Once you get moving, in any manner of ways, you may find you want to develop certain skills or attributes. And it’s here that these specific goals start harnessing your focus and attention.
Training Gives You A Purpose
Training is applying specific actions to attain a particular skill or improve performance.
Be it running a marathon, going for a squat PR, doing the crow pose or cartwheel – whatever the desired achievement, there are ways to train that are unique and effective for each goal.
To make the most of one’s time and energy, applying a well thought-out training program is most beneficial.
When done smartly, a training program uses the body’s innate wisdom, and allows a person to get stronger, be more flexible, improve coordination, move with greater ease, and/or be more resilient.
Training Gets You To Your Goals Faster
While simply working out is a good way to keep yourself active and off the couch, there is usually a point where you become more serious about improving yourself. Your goals become more obvious and you want to see real progress towards them.
Now you’ll start thinking critically about how best to use your time and effort in your exercise sessions.
- What patterns do you notice that keep you from achieving your fitness goal(s)?
- What skills or attributes do you want to attain or improve?
Training works for building certain skills or attributes because of the SAID Principle (Specific Adaptation to Imposed Demands), which basically means: The body adapts to the type of demands that are placed upon it.
The human body has extraordinary wisdom in how it responds and adapts to stimuli.
If you’re outside on a hot, humid day — you’ll sweat to feel cooler. If you’re outside, without a coat, on a cold, frigid day — you’ll shiver to be warmer. Lift a heavy weight, and the muscles and joints will respond accordingly. Touching the toes without bending the legs will result in a particular response from tendons and ligaments.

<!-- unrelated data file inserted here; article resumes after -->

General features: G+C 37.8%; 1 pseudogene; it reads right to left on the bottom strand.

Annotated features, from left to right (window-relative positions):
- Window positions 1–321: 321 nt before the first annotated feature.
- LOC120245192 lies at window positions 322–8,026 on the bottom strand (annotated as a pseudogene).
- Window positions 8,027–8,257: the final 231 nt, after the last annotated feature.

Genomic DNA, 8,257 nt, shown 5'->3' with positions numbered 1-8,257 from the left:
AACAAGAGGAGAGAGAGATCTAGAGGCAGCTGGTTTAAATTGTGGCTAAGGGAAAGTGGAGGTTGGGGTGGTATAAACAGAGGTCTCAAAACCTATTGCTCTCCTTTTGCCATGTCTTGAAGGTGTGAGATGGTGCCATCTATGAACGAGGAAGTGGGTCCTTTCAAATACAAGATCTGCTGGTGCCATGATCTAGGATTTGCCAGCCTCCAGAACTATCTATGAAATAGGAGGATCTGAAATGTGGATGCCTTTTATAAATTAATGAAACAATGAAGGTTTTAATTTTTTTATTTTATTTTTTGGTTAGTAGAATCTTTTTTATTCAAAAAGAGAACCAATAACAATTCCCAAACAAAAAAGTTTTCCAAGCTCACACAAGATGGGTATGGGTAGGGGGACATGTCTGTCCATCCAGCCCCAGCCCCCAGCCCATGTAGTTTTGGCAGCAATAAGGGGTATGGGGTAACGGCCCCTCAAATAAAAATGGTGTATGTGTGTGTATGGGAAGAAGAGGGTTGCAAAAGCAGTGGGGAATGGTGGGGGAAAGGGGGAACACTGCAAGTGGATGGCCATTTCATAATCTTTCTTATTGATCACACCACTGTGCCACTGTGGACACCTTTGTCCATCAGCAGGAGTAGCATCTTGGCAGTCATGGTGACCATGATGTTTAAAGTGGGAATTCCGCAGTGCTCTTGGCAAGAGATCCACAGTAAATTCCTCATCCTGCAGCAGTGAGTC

A person who sits for hours on end will have a particular structural expression because of the repetitive nature of his or her actions. A change of actions (less sitting, more moving) will cause different adaptation, which can change not just posture, also how a person moves.
Whether your goal is reshaping the body, performing a skill, or improving performance, targeted training places particular demands on the body to stimulate an adaptive response.
- To get bigger biceps, you have to stimulate your bicep fibers.
- To master the handstand, you have to get upside-down.
- To run a marathon, you have to make progressive long distance running a part of your program.
A key component to have an effective training program is monitoring one’s responses and modifying exercises in an appropriate fashion.
It’s important to understand the relationship between quality of form (perceived level of skill) and ease of exertion when performing a movement or particular exercise (perceived level of effort). Being mindful and regulating one’s training is the ticket to success.
Proper Applications of Specific Training
A good training program gives you the focus, clear structure, and detailed path towards your chosen goals. The standard 12 to 16 week program outlines developed by good coaches have helped many people achieve their ambitions.